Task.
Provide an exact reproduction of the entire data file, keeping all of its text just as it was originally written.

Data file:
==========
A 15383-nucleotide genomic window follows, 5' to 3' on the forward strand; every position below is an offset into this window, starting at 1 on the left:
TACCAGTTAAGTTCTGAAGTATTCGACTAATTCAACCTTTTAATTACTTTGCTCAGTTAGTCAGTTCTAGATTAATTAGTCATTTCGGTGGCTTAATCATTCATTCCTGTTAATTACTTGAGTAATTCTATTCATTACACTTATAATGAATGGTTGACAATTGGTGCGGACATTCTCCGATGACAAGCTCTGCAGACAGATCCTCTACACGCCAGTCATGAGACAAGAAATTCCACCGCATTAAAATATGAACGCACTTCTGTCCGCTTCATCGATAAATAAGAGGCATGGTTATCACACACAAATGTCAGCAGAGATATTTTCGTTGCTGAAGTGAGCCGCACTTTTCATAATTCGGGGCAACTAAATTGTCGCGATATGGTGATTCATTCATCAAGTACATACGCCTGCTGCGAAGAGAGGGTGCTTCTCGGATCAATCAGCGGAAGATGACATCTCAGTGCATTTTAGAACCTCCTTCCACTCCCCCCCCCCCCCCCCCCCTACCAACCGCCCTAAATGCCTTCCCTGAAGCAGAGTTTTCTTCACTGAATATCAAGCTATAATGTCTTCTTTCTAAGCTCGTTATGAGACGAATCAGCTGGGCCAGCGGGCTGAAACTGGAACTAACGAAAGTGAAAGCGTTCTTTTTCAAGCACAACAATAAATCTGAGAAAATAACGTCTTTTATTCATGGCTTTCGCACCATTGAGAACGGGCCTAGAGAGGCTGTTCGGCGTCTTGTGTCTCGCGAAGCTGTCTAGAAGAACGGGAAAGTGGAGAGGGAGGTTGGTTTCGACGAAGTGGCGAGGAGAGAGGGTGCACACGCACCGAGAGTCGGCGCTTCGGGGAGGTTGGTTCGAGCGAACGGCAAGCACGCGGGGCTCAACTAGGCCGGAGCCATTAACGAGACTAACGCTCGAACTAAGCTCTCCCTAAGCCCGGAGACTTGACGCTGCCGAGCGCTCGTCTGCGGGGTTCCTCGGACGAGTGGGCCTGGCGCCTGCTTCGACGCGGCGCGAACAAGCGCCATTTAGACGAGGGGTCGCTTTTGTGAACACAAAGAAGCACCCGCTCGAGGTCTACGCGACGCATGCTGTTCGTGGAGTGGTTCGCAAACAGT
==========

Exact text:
A 15383-nucleotide genomic window follows, 5' to 3' on the forward strand; every position below is an offset into this window, starting at 1 on the left:
TACCAGTTAAGTTCTGAAGTATTCGACTAATTCAACCTTTTAATTACTTTGCTCAGTTAGTCAGTTCTAGATTAATTAGTCATTTCGGTGGCTTAATCATTCATTCCTGTTAATTACTTGAGTAATTCTATTCATTACACTTATAATGAATGGTTGACAATTGGTGCGGACATTCTCCGATGACAAGCTCTGCAGACAGATCCTCTACACGCCAGTCATGAGACAAGAAATTCCACCGCATTAAAATATGAACGCACTTCTGTCCGCTTCATCGATAAATAAGAGGCATGGTTATCACACACAAATGTCAGCAGAGATATTTTCGTTGCTGAAGTGAGCCGCACTTTTCATAATTCGGGGCAACTAAATTGTCGCGATATGGTGATTCATTCATCAAGTACATACGCCTGCTGCGAAGAGAGGGTGCTTCTCGGATCAATCAGCGGAAGATGACATCTCAGTGCATTTTAGAACCTCCTTCCACTCCCCCCCCCCCCCCCCCCCTACCAACCGCCCTAAATGCCTTCCCTGAAGCAGAGTTTTCTTCACTGAATATCAAGCTATAATGTCTTCTTTCTAAGCTCGTTATGAGACGAATCAGCTGGGCCAGCGGGCTGAAACTGGAACTAACGAAAGTGAAAGCGTTCTTTTTCAAGCACAACAATAAATCTGAGAAAATAACGTCTTTTATTCATGGCTTTCGCACCATTGAGAACGGGCCTAGAGAGGCTGTTCGGCGTCTTGTGTCTCGCGAAGCTGTCTAGAAGAACGGGAAAGTGGAGAGGGAGGTTGGTTTCGACGAAGTGGCGAGGAGAGAGGGTGCACACGCACCGAGAGTCGGCGCTTCGGGGAGGTTGGTTCGAGCGAACGGCAAGCACGCGGGGCTCAACTAGGCCGGAGCCATTAACGAGACTAACGCTCGAACTAAGCTCTCCCTAAGCCCGGAGACTTGACGCTGCCGAGCGCTCGTCTGCGGGGTTCCTCGGACGAGTGGGCCTGGCGCCTGCTTCGACGCGGCGCGAACAAGCGCCATTTAGACGAGGGGTCGCTTTTGTGAACACAAAGAAGCACCCGCTCGAGGTCTACGCGACGCATGCTGTTCGTGGAGTGGTTCGCAAACAGT